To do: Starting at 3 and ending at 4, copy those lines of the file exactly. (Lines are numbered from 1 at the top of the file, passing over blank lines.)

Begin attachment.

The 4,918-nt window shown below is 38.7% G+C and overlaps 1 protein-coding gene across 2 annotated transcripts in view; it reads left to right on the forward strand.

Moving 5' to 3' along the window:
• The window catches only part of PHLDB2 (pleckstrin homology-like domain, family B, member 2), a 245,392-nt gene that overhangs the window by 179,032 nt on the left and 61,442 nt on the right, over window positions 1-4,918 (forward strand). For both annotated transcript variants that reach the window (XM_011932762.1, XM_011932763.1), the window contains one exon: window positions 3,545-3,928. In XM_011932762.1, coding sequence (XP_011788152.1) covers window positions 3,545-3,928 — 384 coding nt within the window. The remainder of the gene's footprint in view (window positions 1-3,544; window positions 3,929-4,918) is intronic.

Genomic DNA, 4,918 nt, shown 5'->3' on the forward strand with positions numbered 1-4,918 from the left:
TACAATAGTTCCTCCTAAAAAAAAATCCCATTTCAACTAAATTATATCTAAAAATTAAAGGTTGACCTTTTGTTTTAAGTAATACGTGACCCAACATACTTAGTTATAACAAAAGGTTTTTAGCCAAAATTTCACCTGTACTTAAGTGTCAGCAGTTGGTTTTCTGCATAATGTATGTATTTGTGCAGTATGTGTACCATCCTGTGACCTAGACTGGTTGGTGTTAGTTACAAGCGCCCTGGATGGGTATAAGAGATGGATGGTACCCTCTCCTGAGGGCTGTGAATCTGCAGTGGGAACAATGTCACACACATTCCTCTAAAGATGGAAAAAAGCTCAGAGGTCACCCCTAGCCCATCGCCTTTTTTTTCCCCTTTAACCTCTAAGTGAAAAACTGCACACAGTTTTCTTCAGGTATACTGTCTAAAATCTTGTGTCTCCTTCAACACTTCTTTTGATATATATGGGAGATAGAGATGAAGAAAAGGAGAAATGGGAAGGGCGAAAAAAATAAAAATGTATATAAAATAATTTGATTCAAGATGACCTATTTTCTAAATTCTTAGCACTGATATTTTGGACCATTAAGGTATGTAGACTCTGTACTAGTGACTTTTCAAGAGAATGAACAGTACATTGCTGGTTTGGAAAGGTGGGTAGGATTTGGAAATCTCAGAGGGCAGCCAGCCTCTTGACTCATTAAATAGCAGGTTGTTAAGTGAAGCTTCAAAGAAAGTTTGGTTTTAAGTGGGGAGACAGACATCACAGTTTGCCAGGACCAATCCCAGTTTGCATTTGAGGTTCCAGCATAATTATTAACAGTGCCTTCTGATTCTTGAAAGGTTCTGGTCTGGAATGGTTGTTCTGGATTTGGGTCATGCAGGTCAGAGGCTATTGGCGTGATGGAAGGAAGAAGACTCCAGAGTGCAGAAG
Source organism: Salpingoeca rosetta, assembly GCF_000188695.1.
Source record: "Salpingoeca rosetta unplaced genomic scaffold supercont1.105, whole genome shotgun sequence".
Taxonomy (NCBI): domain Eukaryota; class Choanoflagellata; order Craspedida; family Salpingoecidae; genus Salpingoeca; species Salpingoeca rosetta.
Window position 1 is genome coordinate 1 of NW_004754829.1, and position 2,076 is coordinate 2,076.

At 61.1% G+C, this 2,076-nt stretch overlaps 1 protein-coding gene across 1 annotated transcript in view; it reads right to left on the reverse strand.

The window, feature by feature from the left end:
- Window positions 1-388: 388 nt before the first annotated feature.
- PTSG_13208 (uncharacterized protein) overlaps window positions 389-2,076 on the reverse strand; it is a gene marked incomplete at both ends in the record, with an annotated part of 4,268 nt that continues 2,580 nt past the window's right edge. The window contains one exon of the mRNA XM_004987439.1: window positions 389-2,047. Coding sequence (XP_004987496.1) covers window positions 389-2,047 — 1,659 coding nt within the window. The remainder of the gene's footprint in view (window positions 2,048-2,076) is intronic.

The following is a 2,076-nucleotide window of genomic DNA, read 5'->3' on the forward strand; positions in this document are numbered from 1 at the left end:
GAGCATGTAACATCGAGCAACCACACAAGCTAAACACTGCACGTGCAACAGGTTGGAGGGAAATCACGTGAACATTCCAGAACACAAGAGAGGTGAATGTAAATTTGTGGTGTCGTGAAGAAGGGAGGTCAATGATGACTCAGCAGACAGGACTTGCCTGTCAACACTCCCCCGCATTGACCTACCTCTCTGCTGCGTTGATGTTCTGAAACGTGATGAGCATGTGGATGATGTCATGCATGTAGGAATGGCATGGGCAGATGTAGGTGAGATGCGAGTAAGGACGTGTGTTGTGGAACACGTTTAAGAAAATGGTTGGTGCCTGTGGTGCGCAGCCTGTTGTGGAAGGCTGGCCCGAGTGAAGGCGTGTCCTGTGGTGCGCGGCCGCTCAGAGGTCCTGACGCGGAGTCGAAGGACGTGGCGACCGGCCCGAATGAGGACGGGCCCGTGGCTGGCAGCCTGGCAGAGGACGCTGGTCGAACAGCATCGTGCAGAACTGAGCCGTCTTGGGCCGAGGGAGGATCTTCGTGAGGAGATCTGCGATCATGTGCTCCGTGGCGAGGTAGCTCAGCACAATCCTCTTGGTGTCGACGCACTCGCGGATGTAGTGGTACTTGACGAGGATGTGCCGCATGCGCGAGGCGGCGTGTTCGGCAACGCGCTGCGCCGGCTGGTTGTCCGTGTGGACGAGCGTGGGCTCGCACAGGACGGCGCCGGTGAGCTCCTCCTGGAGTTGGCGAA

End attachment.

• The window catches only part of PHLDB2 (pleckstrin homology-like domain, family B, member 2), a 245,392-nt gene that overhangs the window by 179,032 nt on the left and 61,442 nt on the right, over window positions 1-4,918 (forward strand). For both annotated transcript variants that reach the window (XM_011932762.1, XM_011932763.1), the window contains one exon: window positions 3,545-3,928. In XM_011932762.1, coding sequence (XP_011788152.1) covers window positions 3,545-3,928 — 384 coding nt within the window. The remainder of the gene's footprint in view (window positions 1-3,544; window positions 3,929-4,918) is intronic.

Genomic DNA, 4,918 nt, shown 5'->3' on the forward strand with positions numbered 1-4,918 from the left: